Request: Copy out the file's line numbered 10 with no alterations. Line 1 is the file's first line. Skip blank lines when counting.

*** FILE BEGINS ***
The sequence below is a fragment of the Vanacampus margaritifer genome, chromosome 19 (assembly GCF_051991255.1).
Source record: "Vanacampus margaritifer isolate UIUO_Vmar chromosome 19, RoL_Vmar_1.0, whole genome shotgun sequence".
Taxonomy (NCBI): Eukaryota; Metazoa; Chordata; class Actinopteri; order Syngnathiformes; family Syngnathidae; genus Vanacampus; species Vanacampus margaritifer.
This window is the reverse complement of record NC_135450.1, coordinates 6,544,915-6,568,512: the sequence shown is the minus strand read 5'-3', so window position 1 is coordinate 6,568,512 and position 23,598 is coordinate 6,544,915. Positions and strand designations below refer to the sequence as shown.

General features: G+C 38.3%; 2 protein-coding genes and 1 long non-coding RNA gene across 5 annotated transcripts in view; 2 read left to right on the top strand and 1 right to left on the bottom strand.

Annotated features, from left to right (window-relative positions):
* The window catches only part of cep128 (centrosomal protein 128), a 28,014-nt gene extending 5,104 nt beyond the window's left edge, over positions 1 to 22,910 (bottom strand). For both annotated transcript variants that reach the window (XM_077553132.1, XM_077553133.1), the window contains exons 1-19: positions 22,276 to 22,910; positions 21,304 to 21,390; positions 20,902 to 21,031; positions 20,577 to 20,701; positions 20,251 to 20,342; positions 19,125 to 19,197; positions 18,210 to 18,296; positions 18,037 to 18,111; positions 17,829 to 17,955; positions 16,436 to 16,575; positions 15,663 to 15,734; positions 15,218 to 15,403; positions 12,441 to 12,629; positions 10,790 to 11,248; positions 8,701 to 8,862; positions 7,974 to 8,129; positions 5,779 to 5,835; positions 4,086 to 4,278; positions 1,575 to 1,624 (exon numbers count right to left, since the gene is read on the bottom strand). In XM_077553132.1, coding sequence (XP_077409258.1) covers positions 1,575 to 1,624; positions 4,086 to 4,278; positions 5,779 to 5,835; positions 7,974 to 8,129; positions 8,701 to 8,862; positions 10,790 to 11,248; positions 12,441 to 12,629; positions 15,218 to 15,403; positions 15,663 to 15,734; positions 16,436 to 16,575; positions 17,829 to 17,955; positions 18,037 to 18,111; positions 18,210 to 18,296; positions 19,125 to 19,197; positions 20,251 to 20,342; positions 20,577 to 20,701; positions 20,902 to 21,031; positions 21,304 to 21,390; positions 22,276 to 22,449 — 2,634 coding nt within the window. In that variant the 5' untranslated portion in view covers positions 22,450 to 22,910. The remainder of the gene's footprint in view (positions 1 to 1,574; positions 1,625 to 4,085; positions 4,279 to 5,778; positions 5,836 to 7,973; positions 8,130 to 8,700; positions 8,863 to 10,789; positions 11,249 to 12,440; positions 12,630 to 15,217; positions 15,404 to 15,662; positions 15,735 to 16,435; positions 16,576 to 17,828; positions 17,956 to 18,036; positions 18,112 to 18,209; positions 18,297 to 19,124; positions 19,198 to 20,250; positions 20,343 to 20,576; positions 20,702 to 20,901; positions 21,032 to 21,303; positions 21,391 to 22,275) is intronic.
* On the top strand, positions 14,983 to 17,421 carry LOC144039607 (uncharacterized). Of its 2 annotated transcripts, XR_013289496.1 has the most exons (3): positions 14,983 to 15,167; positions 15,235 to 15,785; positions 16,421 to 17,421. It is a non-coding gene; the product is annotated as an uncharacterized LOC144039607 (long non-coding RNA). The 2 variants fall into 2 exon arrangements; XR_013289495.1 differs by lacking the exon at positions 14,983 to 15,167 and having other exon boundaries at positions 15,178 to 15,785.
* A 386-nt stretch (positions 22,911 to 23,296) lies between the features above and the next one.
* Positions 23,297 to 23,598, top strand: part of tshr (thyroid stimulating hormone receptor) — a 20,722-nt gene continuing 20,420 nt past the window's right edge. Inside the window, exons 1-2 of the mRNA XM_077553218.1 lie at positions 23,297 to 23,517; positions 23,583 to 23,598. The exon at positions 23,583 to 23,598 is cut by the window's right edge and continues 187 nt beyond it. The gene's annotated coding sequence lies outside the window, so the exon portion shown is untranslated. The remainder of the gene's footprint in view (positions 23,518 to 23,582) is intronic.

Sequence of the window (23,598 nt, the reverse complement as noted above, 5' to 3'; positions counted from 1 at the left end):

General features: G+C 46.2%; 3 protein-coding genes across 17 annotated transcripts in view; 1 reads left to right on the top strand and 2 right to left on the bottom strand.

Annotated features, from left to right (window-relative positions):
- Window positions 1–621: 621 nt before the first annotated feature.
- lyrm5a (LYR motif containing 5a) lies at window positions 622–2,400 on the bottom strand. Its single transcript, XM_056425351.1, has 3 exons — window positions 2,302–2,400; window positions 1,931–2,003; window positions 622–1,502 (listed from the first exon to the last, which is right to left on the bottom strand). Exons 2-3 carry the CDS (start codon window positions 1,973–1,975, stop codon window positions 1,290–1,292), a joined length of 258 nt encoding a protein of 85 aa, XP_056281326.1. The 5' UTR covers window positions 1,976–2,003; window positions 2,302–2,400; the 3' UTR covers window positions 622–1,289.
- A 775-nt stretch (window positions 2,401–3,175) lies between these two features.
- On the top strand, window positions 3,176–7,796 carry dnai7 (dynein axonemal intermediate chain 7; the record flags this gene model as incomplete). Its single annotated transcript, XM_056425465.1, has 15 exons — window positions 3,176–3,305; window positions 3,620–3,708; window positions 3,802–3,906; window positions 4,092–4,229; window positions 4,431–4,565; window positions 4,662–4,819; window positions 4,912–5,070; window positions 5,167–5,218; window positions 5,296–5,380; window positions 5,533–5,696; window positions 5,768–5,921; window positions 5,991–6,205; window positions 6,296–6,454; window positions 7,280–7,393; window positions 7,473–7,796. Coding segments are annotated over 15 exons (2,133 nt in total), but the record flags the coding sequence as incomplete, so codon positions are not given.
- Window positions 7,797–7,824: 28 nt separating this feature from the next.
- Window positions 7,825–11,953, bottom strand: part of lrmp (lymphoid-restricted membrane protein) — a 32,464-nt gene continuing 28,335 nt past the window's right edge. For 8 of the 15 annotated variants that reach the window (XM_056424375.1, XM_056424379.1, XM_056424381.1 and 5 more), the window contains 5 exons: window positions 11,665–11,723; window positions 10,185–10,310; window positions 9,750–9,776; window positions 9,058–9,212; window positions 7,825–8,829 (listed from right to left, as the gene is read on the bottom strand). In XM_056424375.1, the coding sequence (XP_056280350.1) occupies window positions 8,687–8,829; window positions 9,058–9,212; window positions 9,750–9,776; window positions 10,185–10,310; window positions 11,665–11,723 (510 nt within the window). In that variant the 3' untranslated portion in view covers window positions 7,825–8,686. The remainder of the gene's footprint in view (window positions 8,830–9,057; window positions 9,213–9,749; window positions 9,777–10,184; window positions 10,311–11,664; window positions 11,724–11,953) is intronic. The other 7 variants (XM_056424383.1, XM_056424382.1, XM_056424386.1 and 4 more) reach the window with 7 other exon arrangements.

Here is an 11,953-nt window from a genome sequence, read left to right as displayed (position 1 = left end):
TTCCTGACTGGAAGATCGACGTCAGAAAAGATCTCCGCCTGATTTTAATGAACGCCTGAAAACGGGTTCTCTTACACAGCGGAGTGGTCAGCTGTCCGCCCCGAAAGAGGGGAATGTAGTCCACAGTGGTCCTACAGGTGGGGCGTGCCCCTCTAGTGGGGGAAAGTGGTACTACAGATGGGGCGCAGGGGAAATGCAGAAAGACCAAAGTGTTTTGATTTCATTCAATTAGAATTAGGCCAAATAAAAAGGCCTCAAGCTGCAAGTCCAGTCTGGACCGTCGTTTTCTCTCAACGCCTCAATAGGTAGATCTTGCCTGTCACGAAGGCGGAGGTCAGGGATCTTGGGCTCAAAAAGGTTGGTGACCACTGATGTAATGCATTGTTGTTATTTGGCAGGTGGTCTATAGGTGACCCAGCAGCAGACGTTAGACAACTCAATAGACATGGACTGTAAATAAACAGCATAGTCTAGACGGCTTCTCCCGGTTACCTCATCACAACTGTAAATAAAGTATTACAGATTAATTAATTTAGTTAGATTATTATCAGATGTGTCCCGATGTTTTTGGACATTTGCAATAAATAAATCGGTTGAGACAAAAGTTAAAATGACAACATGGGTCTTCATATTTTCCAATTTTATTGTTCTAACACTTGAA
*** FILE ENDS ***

* Positions 23,297 to 23,598, top strand: part of tshr (thyroid stimulating hormone receptor) — a 20,722-nt gene continuing 20,420 nt past the window's right edge. Inside the window, exons 1-2 of the mRNA XM_077553218.1 lie at positions 23,297 to 23,517; positions 23,583 to 23,598. The exon at positions 23,583 to 23,598 is cut by the window's right edge and continues 187 nt beyond it. The gene's annotated coding sequence lies outside the window, so the exon portion shown is untranslated. The remainder of the gene's footprint in view (positions 23,518 to 23,582) is intronic.